High energy costs take another scalp

High energy costs take another scalp

The high cost of energy, in this case natural gas, has played a large part in claiming yet another victim.

Manufacturing giant Dow Chemicals is closing their Altona plant, citing rising gas prices and increasing international competition (i.e. it’s cheaper to do business overseas) as contributing factors.

The Age’s Nick Toscano and Paul Sakkal reported on the closure, noting:


Gas prices in Australia have increased sharply in recent years amid supply pressures that have sparked warnings of a potential east-coast shortage

It’s clear that domestic gas prices are killing manufacturing in Victoria and negatively impacting the viability and competitiveness of energy-intensive industries generally.

And with the increase in the wholesale price of gas from ~$2GJ back in 2010, to almost $10GJ today, it’s clear why the cost of doing business for large energy users is driving so many to the wall and making us relatively uncompetitive on an international basis.

Source: Australian Energy Regulator

The Australian Workers Union Secretary Ben Davis fears this is the first of many such closures to come, with devastating implications for the workers and their families.

Over at the Brisbane Times, Stuart Layt added further context to our gas price crisis, covering the release of a new report yesterday by the ACCC, noting:

  • The recent collapses of Queensland-based brickmaker Claypave and NSW coffee cup makers RemaPak were blamed on the price of gas, which the ACCC noted in its report would hit $11 per gigajoule this year.
  • NSW Narribri gas field to bring on more supply
  • Queensland has announced a raft of gas exploration projects

Victorian government currently has a ban on new gas projects, due to end in 2020.

Energy Minister Matt Canavan has called on the Victorian Labor government not to extend a moratorium on new gas projects after 2020:

“My understanding is it would require action from the Victorian government to continue and I would just urge the Victorian government to let common sense prevail here,” Senator Canavan said.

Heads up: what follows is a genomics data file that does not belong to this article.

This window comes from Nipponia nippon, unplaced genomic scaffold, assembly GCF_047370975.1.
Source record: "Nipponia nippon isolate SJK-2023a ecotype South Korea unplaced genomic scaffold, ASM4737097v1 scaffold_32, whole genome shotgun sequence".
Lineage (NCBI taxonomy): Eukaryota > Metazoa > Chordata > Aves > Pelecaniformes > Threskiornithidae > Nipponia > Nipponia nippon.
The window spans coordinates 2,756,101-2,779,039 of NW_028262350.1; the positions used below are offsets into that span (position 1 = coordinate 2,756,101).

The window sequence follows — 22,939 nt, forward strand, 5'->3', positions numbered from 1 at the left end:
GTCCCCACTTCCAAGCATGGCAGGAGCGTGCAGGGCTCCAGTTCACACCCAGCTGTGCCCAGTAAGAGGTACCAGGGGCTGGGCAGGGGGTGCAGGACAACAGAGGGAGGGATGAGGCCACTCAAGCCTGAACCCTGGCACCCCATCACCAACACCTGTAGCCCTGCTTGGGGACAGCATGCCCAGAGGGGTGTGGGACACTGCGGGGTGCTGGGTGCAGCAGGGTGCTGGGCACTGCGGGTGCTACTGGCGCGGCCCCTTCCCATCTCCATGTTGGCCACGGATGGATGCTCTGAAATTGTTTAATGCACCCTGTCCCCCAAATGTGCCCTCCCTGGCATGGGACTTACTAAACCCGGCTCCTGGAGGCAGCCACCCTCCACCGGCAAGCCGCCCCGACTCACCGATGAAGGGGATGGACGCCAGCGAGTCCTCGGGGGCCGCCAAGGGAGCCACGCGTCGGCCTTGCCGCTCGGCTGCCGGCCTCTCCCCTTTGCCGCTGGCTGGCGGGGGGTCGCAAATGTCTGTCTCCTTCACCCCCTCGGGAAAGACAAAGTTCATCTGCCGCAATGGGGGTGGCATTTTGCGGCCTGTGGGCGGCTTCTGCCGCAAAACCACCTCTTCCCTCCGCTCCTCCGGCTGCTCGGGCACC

“If they don’t, they have to be held responsible for any manufacturing job losses that result because of that decision.”

Nowhere is the rising cost of energy felt more than across our primary industries. The very businesses that put roofs over our heads and food on our tables.

Many of Victoria’s primary industries rely on energy to make heat, hot water or steam as part of their process.

These businesses rely on utility-scale boiler systems capable of generating megawatts of heat.

Prior to the closure of the Morwell briquette plant in 2014, brown coal briquettes were a reliable fuel source. Natural gas was used by businesses close enough to the gas network to justify the cost of connection.

The closure of the briquette plant saw many businesses switch to natural gas and biomass, with the promise of lower cost and lower emissions.

Businesses that switched to biomass are having problems with quality and availability because of increased demand in the face of seasonal supply.

Some have resorted to expensive backup options, such as diesel or bottled LPG.

Underlying the problem are well-intentioned but poorly thought out policies that dogmatically demand the subsidised uptake of Wind and Solar for our electricity needs and block development of new gas reserves, forcing up the price of electricity and gas.

Yet the proponents of these policies have no solution for our threatened energy-reliant industries that depend on utility-scale heat to deliver everyday products like meat, milk, bread and cheese to our supermarket shelves or the timber, bricks and glass to our housing industry.

Wind and Solar have so far proven incapable of producing affordable, reliable supplies of electricity let alone volumes of heat, hot water or steam. And now that gas is so expensive, many businesses are scrambling to find solutions to keep their doors open.

This has created an opportunity for our Coldry solid fuel.

Affordable, reliable and efficient, Coldry is capable of solving our boiler fuel affordability crisis.

We recently launched our steam and boiler package division and are pleased to report we’re helping a number of businesses across Victoria and Tasmania to rein in their energy costs.

More than just selling solid fuel at a price that helps customers remain viable, our expert team assesses their current system, scopes upgrades and finds the lowest total cost of ownership solution.

Underling the energy price crisis is the ‘energy trilemma’:

Affordable, reliable or low-emission… pick any two.

Energy Trilemma

In the drive for lower emissions, reliability and affordability have been sacrificed, threatening economic security.

The Energy Trilemma is founded in the fundamental physics of energy.

Nowhere in the world does high wind and solar penetration coincide with low electricity prices.

While wind and sunshine are free, the plant and equipment to capture them are not.

And while wind and solar have dramatically reduced their cost, they are still more expensive because they require firming (backup) from gas, coal, nuclear or hydropower, or costly batteries to be reliable.

Coldry provides an affordable, reliable alternative to natural gas and biomass, helping keep down costs and stem the loss of jobs.

If you’re an energy-intensive business that’s facing profitability pressure, shoot us an email. Our team of experts will work with you to understand your needs and deliver a solution that could save you around 15%.